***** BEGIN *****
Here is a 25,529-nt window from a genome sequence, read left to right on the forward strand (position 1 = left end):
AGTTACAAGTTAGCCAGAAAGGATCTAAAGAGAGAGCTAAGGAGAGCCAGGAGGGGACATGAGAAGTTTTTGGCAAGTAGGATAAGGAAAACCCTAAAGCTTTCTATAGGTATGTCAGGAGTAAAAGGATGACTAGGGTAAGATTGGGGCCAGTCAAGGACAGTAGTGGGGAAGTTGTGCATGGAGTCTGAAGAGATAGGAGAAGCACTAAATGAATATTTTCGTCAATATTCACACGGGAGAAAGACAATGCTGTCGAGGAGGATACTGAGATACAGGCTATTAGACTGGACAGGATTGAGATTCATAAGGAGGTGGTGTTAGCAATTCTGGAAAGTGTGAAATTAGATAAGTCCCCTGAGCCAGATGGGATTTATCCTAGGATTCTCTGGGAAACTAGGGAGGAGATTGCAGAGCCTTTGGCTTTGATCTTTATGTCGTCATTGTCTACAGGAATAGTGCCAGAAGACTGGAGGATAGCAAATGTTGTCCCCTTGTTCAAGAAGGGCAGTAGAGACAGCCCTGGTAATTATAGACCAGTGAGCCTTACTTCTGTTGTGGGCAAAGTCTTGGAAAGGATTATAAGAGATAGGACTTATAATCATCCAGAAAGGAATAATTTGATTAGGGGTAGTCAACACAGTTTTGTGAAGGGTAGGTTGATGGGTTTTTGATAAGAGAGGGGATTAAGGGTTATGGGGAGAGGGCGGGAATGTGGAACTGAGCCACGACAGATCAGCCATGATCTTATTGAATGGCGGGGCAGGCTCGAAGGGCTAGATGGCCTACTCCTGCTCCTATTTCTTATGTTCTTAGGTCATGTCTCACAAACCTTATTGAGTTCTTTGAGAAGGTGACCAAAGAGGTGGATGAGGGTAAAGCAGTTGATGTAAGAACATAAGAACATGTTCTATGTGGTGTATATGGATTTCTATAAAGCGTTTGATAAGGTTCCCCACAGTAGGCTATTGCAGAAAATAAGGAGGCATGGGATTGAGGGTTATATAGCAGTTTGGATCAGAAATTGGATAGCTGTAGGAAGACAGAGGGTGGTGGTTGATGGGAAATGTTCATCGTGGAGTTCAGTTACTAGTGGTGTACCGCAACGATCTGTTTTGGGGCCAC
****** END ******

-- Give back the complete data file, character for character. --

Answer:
Here is a 25,529-nt window from a genome sequence, read left to right on the forward strand (position 1 = left end):
AGTTACAAGTTAGCCAGAAAGGATCTAAAGAGAGAGCTAAGGAGAGCCAGGAGGGGACATGAGAAGTTTTTGGCAAGTAGGATAAGGAAAACCCTAAAGCTTTCTATAGGTATGTCAGGAGTAAAAGGATGACTAGGGTAAGATTGGGGCCAGTCAAGGACAGTAGTGGGGAAGTTGTGCATGGAGTCTGAAGAGATAGGAGAAGCACTAAATGAATATTTTCGTCAATATTCACACGGGAGAAAGACAATGCTGTCGAGGAGGATACTGAGATACAGGCTATTAGACTGGACAGGATTGAGATTCATAAGGAGGTGGTGTTAGCAATTCTGGAAAGTGTGAAATTAGATAAGTCCCCTGAGCCAGATGGGATTTATCCTAGGATTCTCTGGGAAACTAGGGAGGAGATTGCAGAGCCTTTGGCTTTGATCTTTATGTCGTCATTGTCTACAGGAATAGTGCCAGAAGACTGGAGGATAGCAAATGTTGTCCCCTTGTTCAAGAAGGGCAGTAGAGACAGCCCTGGTAATTATAGACCAGTGAGCCTTACTTCTGTTGTGGGCAAAGTCTTGGAAAGGATTATAAGAGATAGGACTTATAATCATCCAGAAAGGAATAATTTGATTAGGGGTAGTCAACACAGTTTTGTGAAGGGTAGGTTGATGGGTTTTTGATAAGAGAGGGGATTAAGGGTTATGGGGAGAGGGCGGGAATGTGGAACTGAGCCACGACAGATCAGCCATGATCTTATTGAATGGCGGGGCAGGCTCGAAGGGCTAGATGGCCTACTCCTGCTCCTATTTCTTATGTTCTTAGGTCATGTCTCACAAACCTTATTGAGTTCTTTGAGAAGGTGACCAAAGAGGTGGATGAGGGTAAAGCAGTTGATGTAAGAACATAAGAACATGTTCTATGTGGTGTATATGGATTTCTATAAAGCGTTTGATAAGGTTCCCCACAGTAGGCTATTGCAGAAAATAAGGAGGCATGGGATTGAGGGTTATATAGCAGTTTGGATCAGAAATTGGATAGCTGTAGGAAGACAGAGGGTGGTGGTTGATGGGAAATGTTCATCGTGGAGTTCAGTTACTAGTGGTGTACCGCAACGATCTGTTTTGGGGCCAC